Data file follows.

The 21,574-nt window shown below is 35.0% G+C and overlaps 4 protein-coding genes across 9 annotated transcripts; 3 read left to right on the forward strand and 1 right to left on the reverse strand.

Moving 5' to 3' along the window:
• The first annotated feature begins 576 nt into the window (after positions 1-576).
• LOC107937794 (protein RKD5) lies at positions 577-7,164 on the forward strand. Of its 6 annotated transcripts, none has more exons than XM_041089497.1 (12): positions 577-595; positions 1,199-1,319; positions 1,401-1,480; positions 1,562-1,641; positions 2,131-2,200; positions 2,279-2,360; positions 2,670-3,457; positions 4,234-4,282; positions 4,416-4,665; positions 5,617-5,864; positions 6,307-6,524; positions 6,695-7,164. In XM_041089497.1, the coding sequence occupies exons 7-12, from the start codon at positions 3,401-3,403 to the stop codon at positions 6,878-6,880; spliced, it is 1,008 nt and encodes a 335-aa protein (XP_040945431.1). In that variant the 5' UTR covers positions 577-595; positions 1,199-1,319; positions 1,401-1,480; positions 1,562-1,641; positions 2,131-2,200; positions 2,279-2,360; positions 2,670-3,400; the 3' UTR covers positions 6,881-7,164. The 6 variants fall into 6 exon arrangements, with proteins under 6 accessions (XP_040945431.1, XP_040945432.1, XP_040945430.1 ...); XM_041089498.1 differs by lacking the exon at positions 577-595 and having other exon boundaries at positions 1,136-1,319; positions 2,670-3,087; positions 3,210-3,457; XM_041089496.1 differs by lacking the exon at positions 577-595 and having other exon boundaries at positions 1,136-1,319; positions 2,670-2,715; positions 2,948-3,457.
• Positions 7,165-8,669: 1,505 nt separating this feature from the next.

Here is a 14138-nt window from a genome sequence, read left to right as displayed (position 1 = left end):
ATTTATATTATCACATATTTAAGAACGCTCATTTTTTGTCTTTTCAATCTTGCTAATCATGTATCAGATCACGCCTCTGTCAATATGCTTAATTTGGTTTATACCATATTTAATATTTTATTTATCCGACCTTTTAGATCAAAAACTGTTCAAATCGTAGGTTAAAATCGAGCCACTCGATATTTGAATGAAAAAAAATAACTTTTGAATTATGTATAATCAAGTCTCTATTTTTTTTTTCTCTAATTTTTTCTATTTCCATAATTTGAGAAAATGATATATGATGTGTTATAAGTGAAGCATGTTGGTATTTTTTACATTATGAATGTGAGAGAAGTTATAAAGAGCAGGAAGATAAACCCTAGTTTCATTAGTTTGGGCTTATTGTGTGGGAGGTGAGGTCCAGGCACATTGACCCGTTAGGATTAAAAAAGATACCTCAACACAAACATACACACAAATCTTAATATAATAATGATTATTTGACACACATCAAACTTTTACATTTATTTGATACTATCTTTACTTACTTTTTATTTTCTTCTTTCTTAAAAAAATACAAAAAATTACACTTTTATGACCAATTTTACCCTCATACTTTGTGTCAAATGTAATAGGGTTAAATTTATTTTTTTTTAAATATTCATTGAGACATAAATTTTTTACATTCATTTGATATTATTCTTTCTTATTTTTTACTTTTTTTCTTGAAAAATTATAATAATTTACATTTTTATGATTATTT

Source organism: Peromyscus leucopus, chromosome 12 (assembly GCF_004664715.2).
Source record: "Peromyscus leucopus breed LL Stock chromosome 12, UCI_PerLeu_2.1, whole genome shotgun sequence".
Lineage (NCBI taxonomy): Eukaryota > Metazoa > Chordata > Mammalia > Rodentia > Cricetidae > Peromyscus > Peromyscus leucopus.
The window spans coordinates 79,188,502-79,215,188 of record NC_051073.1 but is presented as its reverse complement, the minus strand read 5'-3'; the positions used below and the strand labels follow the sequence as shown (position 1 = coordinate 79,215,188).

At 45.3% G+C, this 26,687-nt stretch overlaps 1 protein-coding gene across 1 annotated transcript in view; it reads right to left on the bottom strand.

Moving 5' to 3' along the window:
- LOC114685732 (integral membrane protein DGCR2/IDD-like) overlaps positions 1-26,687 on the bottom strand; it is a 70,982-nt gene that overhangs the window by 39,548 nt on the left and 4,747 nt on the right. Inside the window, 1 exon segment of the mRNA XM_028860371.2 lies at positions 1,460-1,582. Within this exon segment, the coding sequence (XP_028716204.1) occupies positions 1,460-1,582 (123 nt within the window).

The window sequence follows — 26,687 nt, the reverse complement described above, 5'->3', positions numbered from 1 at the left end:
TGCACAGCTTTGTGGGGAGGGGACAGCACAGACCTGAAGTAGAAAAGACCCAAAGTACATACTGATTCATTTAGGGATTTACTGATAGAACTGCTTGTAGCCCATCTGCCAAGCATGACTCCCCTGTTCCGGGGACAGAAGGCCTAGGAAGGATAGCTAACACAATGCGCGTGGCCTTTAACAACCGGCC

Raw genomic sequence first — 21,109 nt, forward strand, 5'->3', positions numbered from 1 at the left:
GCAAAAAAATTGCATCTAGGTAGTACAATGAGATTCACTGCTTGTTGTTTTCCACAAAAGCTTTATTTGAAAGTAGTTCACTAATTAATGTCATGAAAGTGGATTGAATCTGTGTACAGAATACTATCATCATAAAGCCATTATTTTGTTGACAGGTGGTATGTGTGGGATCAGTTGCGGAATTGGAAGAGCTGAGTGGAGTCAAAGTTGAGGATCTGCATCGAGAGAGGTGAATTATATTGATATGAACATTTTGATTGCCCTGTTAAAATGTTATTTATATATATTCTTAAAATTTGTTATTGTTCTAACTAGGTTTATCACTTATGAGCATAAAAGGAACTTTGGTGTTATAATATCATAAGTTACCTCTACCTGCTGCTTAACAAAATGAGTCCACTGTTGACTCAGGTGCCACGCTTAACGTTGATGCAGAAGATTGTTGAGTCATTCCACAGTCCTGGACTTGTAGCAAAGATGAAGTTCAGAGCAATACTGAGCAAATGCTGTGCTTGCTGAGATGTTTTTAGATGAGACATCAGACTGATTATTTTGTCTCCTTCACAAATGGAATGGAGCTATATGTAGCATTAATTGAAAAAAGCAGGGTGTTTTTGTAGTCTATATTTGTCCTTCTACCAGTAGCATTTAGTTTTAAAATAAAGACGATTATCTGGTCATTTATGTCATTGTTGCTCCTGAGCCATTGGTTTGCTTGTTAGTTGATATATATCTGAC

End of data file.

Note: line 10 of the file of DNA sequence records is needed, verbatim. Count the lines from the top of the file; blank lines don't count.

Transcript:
Lineage (NCBI taxonomy): Eukaryota > Metazoa > Chordata > Mammalia > Rodentia > Cricetidae > Peromyscus > Peromyscus leucopus.